With ever-rocketing bills, the time has come to break up the big energy companies.
With ever-rocketing bills, the time has come to break up the big energy companies
Average profits made by the big six from each customer are set to double from £53 to £106 next year, Ofgem reports. This means that the profit margin made from household consumers would spike from 4.3 per cent to 8 per cent.
It was reported that customers would see an average decrease in their bills of £12 annually, but this is only because new rules are set to limit the prices that can be charged by the big six.
Favorable market conditions have contributed to the rise in profits. The wholesale price is low, and mild weather has not put any strain on resources.
Given this situation, it makes sense that the big six are seeing greater profits. What doesn’t make sense is why more of these profits aren’t being passed onto consumers in the form of even lower energy bills or increased investment in the UK.
The problem with the current situation is the way privatisation was handled twenty years ago. Dale Vince, founder of green energy company Ecotricity, says that “[the big six] inherited huge numbers of customers at privatisation which they never had to win through normal commercial behaviour, like fair pricing or good customer service”, leading to our current situation.
Unfortunately, the government thought that ‘privatised’ automatically meant ‘free-market competition’. That was a dangerous assumption. With so few energy companies they formed an oligopoly – a market structure that behaves like a monopoly because there are so few players involved. They control 98 per cent of the market. Tacit collusion becomes quite easy when you only have to be worried about what five other companies are doing.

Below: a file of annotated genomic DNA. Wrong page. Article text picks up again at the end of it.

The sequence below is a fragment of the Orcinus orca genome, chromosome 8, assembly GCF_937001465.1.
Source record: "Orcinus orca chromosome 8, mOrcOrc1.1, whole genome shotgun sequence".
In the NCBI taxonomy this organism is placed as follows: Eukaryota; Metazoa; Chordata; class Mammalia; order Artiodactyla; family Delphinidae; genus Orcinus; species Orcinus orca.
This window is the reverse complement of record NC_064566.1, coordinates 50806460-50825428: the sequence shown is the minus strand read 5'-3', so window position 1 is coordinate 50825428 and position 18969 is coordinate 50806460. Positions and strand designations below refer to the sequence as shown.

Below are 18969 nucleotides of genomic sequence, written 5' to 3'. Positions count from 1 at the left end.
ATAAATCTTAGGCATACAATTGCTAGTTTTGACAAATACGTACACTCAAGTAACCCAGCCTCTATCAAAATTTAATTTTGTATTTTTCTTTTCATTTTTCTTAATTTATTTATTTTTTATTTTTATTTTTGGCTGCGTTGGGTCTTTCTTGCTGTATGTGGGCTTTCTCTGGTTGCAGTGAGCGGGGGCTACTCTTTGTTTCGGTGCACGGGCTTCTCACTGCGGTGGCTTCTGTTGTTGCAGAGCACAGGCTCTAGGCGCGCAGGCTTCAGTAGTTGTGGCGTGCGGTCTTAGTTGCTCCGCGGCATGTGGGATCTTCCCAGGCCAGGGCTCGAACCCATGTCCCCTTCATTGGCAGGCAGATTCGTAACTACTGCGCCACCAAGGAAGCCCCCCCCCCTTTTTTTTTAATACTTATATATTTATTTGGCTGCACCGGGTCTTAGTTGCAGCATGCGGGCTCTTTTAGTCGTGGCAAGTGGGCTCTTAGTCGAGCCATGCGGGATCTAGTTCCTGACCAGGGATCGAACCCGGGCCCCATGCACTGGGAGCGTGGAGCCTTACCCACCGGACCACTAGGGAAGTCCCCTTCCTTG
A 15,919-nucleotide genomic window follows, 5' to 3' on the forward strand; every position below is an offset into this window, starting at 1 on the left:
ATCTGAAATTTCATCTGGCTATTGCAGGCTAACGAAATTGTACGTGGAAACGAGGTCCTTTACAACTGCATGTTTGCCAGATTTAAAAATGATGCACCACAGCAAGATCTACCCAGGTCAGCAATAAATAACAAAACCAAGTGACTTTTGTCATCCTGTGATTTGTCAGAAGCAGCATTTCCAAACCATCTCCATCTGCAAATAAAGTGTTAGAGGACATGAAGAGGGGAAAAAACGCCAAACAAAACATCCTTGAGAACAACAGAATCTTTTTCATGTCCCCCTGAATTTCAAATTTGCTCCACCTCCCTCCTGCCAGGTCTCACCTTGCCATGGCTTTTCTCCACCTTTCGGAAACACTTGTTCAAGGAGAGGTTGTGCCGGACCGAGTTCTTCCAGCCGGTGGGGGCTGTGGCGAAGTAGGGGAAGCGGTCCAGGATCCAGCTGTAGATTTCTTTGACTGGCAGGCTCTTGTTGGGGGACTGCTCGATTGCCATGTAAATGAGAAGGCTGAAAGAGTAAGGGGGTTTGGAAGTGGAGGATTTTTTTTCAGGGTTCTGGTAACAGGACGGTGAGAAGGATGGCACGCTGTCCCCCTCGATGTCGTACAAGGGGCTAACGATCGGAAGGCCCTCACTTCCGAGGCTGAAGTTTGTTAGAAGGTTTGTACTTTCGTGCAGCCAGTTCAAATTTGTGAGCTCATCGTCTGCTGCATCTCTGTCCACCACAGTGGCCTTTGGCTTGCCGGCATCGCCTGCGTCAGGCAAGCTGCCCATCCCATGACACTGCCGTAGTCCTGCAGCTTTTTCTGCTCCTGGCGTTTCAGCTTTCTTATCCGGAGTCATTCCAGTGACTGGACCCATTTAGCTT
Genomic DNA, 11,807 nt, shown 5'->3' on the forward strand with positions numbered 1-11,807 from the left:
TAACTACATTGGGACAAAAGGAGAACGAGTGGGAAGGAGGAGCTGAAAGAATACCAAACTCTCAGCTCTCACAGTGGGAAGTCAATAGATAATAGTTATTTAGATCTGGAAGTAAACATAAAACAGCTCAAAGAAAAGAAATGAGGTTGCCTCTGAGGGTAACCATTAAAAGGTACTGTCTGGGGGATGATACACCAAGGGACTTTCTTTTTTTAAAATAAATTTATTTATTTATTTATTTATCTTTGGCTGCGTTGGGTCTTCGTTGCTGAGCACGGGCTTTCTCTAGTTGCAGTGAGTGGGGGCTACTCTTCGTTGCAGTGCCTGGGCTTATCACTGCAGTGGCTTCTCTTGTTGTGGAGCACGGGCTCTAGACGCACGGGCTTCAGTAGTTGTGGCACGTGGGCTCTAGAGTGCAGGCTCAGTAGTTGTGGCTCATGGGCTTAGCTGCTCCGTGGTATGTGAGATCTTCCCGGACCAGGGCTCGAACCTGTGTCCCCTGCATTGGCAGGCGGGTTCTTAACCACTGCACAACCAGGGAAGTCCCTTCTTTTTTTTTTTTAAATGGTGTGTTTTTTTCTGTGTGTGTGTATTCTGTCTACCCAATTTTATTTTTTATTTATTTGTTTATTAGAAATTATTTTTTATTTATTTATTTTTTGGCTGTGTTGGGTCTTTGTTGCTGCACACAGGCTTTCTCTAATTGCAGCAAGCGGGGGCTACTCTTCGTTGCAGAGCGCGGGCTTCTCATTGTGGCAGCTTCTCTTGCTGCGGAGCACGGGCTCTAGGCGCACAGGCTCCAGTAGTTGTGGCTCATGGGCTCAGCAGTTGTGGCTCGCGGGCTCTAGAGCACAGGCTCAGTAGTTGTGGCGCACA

Just a week ago, the Competition and Markets Authority announced it would begin investigating whether the big six were responsible for price collusion. The head of the regulatory body said “Prices have risen more than they should have, we believe, over the last few years. Profits have risen, prices have risen, margins have risen”. He then called for “more effective competition to drive those prices down”.
The Competition and Markets Authority would have the authority to break up the big six if they determined it to be necessary at the end of their eighteen-month investigation. Specifically, one area that has received special attention is the potential separation of the gas-supply and electricity generating parts of the companies.
Breaking up the energy giants would be the best course of action. More minor actions taken against the big six have actually had the opposite of the intended result. Ed Miliband’s call for a price freeze last September caused some energy companies to buy up a lot of gas and electricity ahead of time, supposedly in case wholesale prices rise during the ban. The result has been more expensive energy right now.
Dale Vince points out that the big six have a history of this: “Talk of blackouts and investment boycotts is a stick that the big six like to beat politicians and regulators with, whenever tough questions are asked or their interests look threatened. The last time we heard this from them was when Ed Miliband made his pledge to freeze energy prices until 2017 if elected.”
Systemic changes need to happen for a healthy industry to exist. Breaking up the energy companies would allow for smaller companies to enter that market as well. For example, as it stands, the big six have been strangling green energy companies out of the market and driving them to a niche role. Breaking them up would allow for innovative and green startups to make themselves a true market force, and the competition would drive down prices for everyone.
We cannot have anymore of the same tactics – we must move to change the whole system.
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